• Slide 20
  • I thought this was an English class!
  • Slide 21
  • Nobility enjoyed medieval romances Clergy enjoyed allegories, Bible stories, and plays Commoners enjoyed ballads
  • Slide 22
  • Latin was the language of the Roman Catholic Church, which dominated Europe The Church was the only source of education Thus, Latin was a common language for Medieval writings.
  • Slide 23
  • A notable amount of medieval literature is anonymous. Medieval authors often tended to re-tell and embellish stories they heard or read rather than invent new stories.
  • Slide 24
  • Catholic clerics were the intellectual center of society in the Middle Ages, and it is their literature that was produced in the greatest quantity.
  • Slide 25
  • Heroism from both Germanic and Christian traditions, sometimes mingled Beowulf Sir Gawain and the Green Knight Presentations of idealized behavior literature as moral lesson loyalty to king chivalry use of kennings (especially in Beowulf) A figurative, usually compound expression used in place of a name or noun. Example, storm of swords is a kenning for battle.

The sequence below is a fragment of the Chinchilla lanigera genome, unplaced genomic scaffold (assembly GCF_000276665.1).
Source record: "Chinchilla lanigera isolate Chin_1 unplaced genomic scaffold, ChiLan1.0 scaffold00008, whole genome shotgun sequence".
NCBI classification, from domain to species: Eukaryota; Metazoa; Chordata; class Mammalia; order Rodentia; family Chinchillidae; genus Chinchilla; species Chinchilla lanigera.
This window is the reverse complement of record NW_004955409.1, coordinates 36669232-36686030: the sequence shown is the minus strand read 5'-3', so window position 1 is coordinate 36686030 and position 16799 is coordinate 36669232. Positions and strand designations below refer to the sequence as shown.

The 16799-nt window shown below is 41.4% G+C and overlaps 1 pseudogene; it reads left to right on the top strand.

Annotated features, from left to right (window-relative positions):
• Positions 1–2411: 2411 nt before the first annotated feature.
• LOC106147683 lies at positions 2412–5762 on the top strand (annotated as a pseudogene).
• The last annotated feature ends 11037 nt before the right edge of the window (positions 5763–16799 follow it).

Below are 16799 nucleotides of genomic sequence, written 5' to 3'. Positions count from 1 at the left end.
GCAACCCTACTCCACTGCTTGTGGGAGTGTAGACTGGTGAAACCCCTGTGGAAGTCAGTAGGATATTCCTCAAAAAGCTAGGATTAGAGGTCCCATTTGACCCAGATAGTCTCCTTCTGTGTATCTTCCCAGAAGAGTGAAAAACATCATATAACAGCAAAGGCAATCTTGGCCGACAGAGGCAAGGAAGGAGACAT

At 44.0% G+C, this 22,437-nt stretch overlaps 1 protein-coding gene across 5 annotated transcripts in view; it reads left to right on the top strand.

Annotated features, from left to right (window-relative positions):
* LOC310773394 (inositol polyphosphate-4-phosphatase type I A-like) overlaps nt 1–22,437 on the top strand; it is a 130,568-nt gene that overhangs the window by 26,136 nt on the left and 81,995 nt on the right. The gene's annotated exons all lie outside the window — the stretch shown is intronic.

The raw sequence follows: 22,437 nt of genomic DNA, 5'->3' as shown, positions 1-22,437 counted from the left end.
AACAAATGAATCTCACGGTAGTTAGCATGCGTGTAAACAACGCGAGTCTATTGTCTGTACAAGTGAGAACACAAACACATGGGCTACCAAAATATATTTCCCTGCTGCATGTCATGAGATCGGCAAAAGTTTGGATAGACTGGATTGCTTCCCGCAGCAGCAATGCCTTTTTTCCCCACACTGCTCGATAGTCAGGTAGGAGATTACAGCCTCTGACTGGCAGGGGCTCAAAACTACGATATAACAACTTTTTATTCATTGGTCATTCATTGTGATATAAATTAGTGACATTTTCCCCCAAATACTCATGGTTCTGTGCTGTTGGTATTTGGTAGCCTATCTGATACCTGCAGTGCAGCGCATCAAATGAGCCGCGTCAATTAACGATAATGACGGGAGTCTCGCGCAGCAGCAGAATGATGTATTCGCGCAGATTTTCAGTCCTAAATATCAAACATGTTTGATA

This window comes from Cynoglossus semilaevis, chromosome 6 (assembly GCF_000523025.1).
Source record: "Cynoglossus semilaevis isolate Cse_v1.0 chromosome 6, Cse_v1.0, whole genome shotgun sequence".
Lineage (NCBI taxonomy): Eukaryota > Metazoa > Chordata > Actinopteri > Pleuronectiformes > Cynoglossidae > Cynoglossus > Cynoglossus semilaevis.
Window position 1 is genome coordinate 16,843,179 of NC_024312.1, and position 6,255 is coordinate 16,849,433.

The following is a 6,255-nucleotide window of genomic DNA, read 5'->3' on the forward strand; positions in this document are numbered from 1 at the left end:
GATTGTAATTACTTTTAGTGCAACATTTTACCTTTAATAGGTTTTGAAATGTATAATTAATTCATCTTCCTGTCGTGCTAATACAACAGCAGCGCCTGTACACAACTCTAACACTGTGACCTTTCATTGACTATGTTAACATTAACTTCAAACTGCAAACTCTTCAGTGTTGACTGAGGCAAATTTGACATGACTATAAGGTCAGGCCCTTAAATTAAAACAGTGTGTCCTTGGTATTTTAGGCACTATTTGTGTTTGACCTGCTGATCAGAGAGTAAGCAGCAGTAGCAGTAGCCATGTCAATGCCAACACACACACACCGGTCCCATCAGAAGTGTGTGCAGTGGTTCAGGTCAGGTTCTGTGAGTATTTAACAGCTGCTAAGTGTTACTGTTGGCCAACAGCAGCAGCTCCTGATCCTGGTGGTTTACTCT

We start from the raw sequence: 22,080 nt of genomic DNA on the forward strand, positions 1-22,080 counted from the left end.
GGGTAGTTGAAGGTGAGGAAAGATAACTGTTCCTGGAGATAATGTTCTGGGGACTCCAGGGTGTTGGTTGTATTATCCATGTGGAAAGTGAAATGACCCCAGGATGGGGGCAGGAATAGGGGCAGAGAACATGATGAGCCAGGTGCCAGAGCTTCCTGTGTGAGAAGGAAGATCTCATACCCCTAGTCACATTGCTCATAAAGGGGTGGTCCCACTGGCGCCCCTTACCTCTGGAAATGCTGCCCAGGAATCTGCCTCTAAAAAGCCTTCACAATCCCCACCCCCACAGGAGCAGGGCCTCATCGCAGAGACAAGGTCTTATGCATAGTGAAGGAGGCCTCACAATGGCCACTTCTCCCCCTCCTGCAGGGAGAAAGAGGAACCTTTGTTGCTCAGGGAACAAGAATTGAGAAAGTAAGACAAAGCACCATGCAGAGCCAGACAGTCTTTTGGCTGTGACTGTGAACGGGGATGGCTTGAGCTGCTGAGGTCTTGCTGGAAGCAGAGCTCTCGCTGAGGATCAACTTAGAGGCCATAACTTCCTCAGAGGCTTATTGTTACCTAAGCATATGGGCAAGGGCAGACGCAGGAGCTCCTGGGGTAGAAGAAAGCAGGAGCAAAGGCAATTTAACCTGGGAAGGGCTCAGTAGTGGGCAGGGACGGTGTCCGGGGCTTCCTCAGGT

• Slide 26
  • Most popular form of literature during 12 th 15 th centuries Based on feudal ideals of chivalry King Arthur was a common subject Chivalrous knights often fought for and protected women Magic was an important element Loyalty was important Supernatural
  • Slide 27
  • Has adventure Set in remote times and places Heroes seldom admit failure Featured kings, damsels in distress, knights, and castles Emphasized rank and social position Presents hero engaged in pure adventure Love is a major plot element Features spontaneous, unmotivated fighting
  • Slide 28
  • This relationship was modeled on the feudal relationship between a knight and his liege lord. 0 The knight serves his courtly lady with the same obedience and loyalty which he owes to his liege lord. She is in complete control; he owes her obedience and submission
  • Slide 29
  • The knight's love for the lady inspires him to do great deeds, in order to be worthy of her love or to win her favor.
  • Slide 30